Main content
Current time:0:00Total duration:9:33

Ancient: Epicurus’ Cure for Unhappiness

Video transcript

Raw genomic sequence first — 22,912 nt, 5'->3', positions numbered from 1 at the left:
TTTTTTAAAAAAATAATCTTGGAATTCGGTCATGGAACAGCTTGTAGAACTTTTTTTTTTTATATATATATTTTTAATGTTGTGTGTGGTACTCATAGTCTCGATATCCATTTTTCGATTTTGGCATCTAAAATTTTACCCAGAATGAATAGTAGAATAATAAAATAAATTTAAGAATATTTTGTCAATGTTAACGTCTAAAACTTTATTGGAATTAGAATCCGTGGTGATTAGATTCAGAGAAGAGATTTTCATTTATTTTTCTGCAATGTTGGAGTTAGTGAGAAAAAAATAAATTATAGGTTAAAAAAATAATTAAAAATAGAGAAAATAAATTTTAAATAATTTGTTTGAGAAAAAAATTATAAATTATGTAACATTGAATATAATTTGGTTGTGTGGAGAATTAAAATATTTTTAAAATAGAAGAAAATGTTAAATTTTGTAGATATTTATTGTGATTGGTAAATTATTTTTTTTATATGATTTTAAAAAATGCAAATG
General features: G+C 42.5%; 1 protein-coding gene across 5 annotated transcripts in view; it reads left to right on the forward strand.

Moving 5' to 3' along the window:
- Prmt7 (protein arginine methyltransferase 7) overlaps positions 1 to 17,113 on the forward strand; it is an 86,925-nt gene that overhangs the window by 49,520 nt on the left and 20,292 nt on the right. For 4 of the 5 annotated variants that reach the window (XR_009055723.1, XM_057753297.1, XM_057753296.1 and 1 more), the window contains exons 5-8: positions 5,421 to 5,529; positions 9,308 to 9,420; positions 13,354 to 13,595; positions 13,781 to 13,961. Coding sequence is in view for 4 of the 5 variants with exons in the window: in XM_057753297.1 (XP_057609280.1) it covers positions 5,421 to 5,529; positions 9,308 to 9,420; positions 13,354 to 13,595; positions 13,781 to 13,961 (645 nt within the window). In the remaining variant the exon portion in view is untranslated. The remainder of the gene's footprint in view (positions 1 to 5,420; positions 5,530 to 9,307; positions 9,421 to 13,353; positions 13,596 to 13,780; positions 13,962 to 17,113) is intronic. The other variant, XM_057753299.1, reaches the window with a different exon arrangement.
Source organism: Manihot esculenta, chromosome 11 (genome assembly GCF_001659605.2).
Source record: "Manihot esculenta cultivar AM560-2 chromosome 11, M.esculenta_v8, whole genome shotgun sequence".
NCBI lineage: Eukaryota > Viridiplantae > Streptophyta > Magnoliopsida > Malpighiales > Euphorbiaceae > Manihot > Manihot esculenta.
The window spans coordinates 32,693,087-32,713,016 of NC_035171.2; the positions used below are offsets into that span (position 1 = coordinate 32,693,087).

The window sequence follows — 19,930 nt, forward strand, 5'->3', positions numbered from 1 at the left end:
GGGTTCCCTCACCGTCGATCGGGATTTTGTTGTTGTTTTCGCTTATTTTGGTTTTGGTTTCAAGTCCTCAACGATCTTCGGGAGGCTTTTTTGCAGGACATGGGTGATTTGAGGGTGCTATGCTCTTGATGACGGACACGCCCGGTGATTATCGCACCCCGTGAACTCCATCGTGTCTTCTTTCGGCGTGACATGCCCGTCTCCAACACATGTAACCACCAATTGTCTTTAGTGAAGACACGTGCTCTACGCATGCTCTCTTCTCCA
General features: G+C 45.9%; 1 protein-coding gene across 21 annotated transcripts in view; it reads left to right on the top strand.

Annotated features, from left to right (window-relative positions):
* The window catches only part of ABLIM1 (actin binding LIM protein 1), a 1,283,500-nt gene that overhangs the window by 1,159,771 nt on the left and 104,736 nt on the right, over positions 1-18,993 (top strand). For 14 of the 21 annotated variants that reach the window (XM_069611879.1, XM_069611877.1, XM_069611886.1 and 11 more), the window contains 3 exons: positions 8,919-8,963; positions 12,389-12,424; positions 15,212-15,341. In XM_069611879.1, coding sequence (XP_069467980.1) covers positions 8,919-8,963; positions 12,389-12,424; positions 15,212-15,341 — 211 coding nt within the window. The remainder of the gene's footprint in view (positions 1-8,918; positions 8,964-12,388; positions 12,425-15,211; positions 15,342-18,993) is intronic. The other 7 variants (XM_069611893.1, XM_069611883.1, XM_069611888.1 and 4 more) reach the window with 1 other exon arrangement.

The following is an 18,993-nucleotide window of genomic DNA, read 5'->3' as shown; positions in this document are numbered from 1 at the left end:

(intro music) Hi, my name is Monte Johnson. I teach philosophy at the University of California, San Diego, and today I want to talk about Epicureanism's four-part cure for unhappiness, the Tetrapharmakos. God is nothing to fear, death is nothing to worry about, it is easy to acquire the good things in life, and it is easy to endure the terrible things. These four maxims are the first four capital doctrines of Epicureanism, collectively known as the "Tetrapharmakos." "Tetrapharmakos" literally means "four-part remedy," or "cure." The term originally referred to a medical concoction of four drugs, but the Epicureans mean by it the encapsulation of their philosophy in a formula of four easily digestible maxims that one can meditate on in order to relieve anxiety, much like modern cognitive behavioral therapy. As Epicurus says, "Meditate on these ideas day and night, "and the ones related to them, both alone and with "someone like yourself, and you will never be badly "disturbed, whether awake or dreaming." In order to see how the maxims might contribute to our tranquility, let's briefly expand on each part of the tetrapharmakos. First, God is not to be feared. Traditional religion presents us with terrifying visions of superpowerful gods, such as Zeus with his thunderbolts, or Poseidon who, with a rattle of his trident, can cause earthquakes and storms. The perceived need to mollify such gods with sacrifices is the source of much distress, worry, and expense, and has had terrible consequences. But for both scientific and theological reasons, the divine should not be thought to be the cause of natural disasters. Epicurus, in his treatise on nature, gave a comprehensive account of the universe and its origin, including living things and human beings. This account removed from natural philosophy the need for any appeal to God as a creator or maintainer or end of nature and natural phenomena. Epicurus says that if we consider God to be an invulnerable and happy living thing, then God must be completely unbothered and unworried by human affairs, and unaffected by either anger or pity, which are kinds of suffering incompatible with divine perfection. It is, in fact, impious, according to Epicurus, to represent God as inflicting punishment on human beings, whether through natural disasters or in the afterlife, and it is unholy to sacrifice human goods as if we could possibly influence or benefit a god. Second, death is nothing to be worried about. In connection with the first maxim, there is no need to worry that God will punish you after death. Furthermore, our natural science tells us that when our body breaks down, the living thing ceases to exist. There is no immaterial soul that can be tormented or rewarded in the afterlife. Death is nothing to us, for it can affect neither the living nor the dead. It cannot affect you when you're living, because then you're not dead yet, and it cannot affect you when you're dead, because then you don't exist anymore. The ancient fear of dwelling for eternity in the darkness of subterranean Hades is baseless, as is the medieval worry about being tortured in Hell. As for lamenting the loss of everything you could have experienced had you died later, you need not worry about that any more than you worry about everything you could have experienced in the time before you were born. The time before you were born and the time after you die are equal, but there is no more reason to regret that you will not be alive in the distant future than there is to regret that you were not alive in the distant past. In fact, it is comforting to realize that everything in life is limited, and that beyond a certain point, all striving and suffering necessarily ends. And once one removes the fear of death and longing for more life, almost all other fears disappear, and we become free to enjoy the lifetime we have. This brings us to the third maxim of tetrapharmakos: the good things in life are easy to acquire. When we consider the things we want, it is comforting to realize that our true needs are limited and fairly easily available from nature, and that the things that are difficult to obtain, we just don't need. Air is available for our breath, water for our thirst, fire for warmth, and earth for ground to stand on. The minerals, plants, and animals supply our needs for shelter and sustenance. There are plenty of people around to become our friends. When we realize that we have enough, not just to survive, but to alleviate most of our pain, we necessarily become relieved and tranquil. True relaxation and happiness becomes possible. We can focus not only on survival, but on a deeper, more aesthetic appreciation of the universe that seeks to understand the nature of things, not only to provide what we need and to eliminate our fears about the divine and about death, but simply to be amazed at its beauty and sublimity. Epicurus describes this state as "god-like" because when we are in it, we are invulnerable, happy creatures who do not fear nature, but take delight in it. Now, if the idea that the good things in life are easily available seems doubtful to you, consider Epicurus's three-fold division of desires into those that are natural and necessary, like our desires for air, water, food, or shelter; those that are natural but not necessary, like our desires for expensive food and drink, mansions, or sex; and those that are neither natural nor necessary, which Epicurus calls "hollow," or "empty." Desires for fame, riches, glory, political power, and immortality, common though they are, are all hollow. Their pursuit causes more unhappiness than happiness, not only because they are difficult or impossible to achieve, and so efforts in this direction are futile and frustrating, but also because they are unlimited. Not being related to any natural need, there is no amount of wealth, influence, or life extension that will satisfy us and allow us to live a relaxed, tranquil life. Ease of living comes by appreciating just how little we need to be happy or flourish, and how abundant nature seems to be in supplying our needs. All of our pleasures boil down to just two kinds. On the one hand, there is the pleasant, agreeable, sweet stimulation that Epicurus calls "kinetic pleasure," and on the other hand, the tranquil, satisfied, self-sufficient, and self-assured state that comes when all pain is relieved, which Epicurus calls "static pleasure." Both kinds are good, but both are naturally limited. The most intense kinetic pleasures come from satisfying our natural needs. Thus, drinking when we're thirsty, eating when we're hungry, warming up when we're cold. Once these natural and necessary desires are satisfied, we reach the more stable condition of static pleasure. At this point we cannot increase our pleasure any more, but can only vary it. I can have either chocolate or vanilla ice cream, or I can have both, but beyond a certain point, eating ice cream will not be any more enjoyable for me, nor will eating any other food. When one is very thirsty, simple water is what one most desires, and simple foods when one is most hungry. Accustoming oneself to enjoying simpler pleasures makes the enjoyment of luxuries all that much more enjoyable when windfalls happen to come along. That is why Epicurus, who practically lived on bread and water, asked to be brought a pot of cheese every once in a while, so that he could, as he put it, "indulge." This is the character of the hedonistic philosopher who devoted his life to pleasure. Epicurus does not need to go to the trouble of always having a pot of cheese with every meal, and as a general rule, one is better off eliminating a desire, rather than working too hard to satisfy it. In fact, it is often necessary to forgo one pleasure in order to enjoy a greater pleasure later, just as it is often necessary to undergo some pain in order to avoid a greater pain later. That brings us to the fourth and final maxim of the tetrapharmakos: the terrible things in life are easy to endure. Acute pain, although sharp, is short. Chronic pain, although long-lasting, is dull. If pain ever becomes too intense for too long, there's always the option of ending life, at which point no harm can come to us whatsoever. Once again, we should appreciate and be relieved at how the limits of nature have benefited us, and we should derive tranquility from this. And when this appreciation takes an intellectual form of research and philosophical discussion, it offers rewards that more than offset and compensate for life's annoyances, pains, and sorrows. Even though Epicurus was suffering from painful kidney stones at the end of his life, he wrote to his friend Idomeneus, "These pains I have offset with the joy "I feel when I recall our philosophical conversations." Subtitles by the Amara.org community